Another rescue of stranded Deschutes fish planned

Yearly effort involves several organizatons

BEND, Ore. - In response to seasonal streamflow reductions on the Upper Deschutes River that annually strand fish in a channel near Lava Island, a coalition of Central Oregon stakeholders has organized a collaborative fish relocation effort that will take place this week near Meadow Camp Day Use area.

Each fall, streamflows in the Upper Deschutes from Wickiup Reservoir to Bend are reduced in order to refill reservoirs for the following irrigation season.

This year, the Deschutes Basin Board of Control -- which includes the Deschutes Basin’s eight irrigation districts -- along with the Deschutes River Conservancy, the Bend Chapter of Trout Unlimited and the Coalition for the Deschutes are working together to help move stranded fish when water levels in the river drop.

The effort involves collecting fish stranded in pools along a side channel of the Deschutes River near Lava Island Falls and relocating them to the main river channel.

“While there is value in everyone working together to relocate stranded fish, the relocation effort is a symptom of a bigger challenge of how to manage the Deschutes River to effectively meet the needs of fish, farms and families,” said Mike Britton, president of the DBBC.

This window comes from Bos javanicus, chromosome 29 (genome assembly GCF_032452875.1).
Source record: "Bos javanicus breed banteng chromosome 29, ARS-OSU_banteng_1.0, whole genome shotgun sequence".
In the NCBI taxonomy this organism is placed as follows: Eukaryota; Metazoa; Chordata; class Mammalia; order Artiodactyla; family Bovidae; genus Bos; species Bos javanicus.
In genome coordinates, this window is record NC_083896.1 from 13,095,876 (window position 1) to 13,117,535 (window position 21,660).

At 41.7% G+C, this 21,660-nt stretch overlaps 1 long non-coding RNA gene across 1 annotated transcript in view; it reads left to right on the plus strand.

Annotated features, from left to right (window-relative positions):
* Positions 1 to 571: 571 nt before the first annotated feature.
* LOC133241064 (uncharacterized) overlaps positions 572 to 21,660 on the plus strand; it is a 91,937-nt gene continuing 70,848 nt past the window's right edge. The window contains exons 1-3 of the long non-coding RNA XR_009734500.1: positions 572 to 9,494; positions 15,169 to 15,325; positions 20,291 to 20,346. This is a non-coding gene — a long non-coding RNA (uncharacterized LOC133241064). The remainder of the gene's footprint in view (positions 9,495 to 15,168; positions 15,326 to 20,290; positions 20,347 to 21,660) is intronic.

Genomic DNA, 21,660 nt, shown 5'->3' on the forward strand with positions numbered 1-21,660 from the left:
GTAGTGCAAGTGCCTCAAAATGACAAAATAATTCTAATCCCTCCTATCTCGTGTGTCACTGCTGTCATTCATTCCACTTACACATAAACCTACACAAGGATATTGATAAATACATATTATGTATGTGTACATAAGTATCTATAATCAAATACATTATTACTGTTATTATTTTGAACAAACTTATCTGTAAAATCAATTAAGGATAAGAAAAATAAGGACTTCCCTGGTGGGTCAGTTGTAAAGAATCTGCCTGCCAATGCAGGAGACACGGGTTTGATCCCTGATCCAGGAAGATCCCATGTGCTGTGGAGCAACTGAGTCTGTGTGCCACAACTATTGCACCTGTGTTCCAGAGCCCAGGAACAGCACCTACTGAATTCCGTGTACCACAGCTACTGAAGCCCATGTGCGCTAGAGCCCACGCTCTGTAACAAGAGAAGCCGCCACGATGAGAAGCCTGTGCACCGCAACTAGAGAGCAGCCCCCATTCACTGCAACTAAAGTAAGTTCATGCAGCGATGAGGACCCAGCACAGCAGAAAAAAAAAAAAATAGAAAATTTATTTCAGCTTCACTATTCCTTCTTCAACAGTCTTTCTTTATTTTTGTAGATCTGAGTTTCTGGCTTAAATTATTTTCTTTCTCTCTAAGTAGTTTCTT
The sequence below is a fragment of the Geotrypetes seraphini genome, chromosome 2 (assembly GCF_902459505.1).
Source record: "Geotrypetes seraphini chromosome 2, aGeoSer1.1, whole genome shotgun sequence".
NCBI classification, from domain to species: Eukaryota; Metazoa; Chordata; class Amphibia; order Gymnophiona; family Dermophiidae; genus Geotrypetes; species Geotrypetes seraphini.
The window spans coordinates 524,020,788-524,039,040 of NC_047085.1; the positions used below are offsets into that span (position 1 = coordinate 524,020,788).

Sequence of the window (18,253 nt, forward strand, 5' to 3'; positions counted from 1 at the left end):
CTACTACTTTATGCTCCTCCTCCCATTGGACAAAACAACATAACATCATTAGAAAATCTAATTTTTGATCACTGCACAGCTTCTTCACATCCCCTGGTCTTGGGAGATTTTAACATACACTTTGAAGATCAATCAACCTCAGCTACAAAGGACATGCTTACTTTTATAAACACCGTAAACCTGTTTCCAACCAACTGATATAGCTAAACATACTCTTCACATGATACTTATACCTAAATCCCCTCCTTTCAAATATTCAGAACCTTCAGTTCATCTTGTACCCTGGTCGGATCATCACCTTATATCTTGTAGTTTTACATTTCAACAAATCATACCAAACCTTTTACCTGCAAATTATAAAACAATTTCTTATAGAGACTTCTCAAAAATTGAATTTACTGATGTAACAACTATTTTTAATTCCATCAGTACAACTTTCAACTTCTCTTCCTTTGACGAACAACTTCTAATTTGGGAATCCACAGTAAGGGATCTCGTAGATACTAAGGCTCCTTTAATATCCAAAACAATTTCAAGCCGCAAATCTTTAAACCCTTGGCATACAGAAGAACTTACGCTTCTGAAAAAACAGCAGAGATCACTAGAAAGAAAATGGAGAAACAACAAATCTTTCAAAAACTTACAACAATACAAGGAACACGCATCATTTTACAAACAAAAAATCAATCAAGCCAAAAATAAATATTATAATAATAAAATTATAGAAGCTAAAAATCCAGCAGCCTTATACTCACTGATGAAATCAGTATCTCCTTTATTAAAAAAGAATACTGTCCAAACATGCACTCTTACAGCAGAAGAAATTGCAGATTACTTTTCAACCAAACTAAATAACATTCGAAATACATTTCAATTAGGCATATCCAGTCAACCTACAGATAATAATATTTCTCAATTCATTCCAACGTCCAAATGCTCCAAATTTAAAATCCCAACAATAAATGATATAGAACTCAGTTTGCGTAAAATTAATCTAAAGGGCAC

“Central Oregon’s irrigation districts -- along with numerous other stakeholders -- are working toward innovative water management solutions that will ensure we maintain adequate year-round streamflows in the Deschutes River while addressing our region’s economic, agricultural, environmental and recreational interests.”

According to Kyle Gorman, region manager of the Oregon Water Resource Department, seasonal streamflow changes on the Upper Deschutes vary from year to year depending on snowpack, drought conditions and precipitation forecasts.

About the DBBC

The Deschutes Basin Board of Control includes eight irrigation districts in Oregon’s Deschutes Basin. The districts supply water throughout the Deschutes Basin to 8,700 patrons across 155,662 acres. The districts work in partnership with conservation groups and local, state and federal agencies to increase instream flows in rivers and creeks, while improving fisheries passage and ecologically important habitat. Since 2000, the districts have increased instream flows by nearly 80,000 acre-feet in the Deschutes River, Little Deschutes River, Ochoco Creek, Whychus Creek, Tumalo Creek and Crescent Creek, benefiting salmon, steelhead, bull trout, Oregon spotted frog and other species. For more information on the irrigation districts and their conservation efforts, visit

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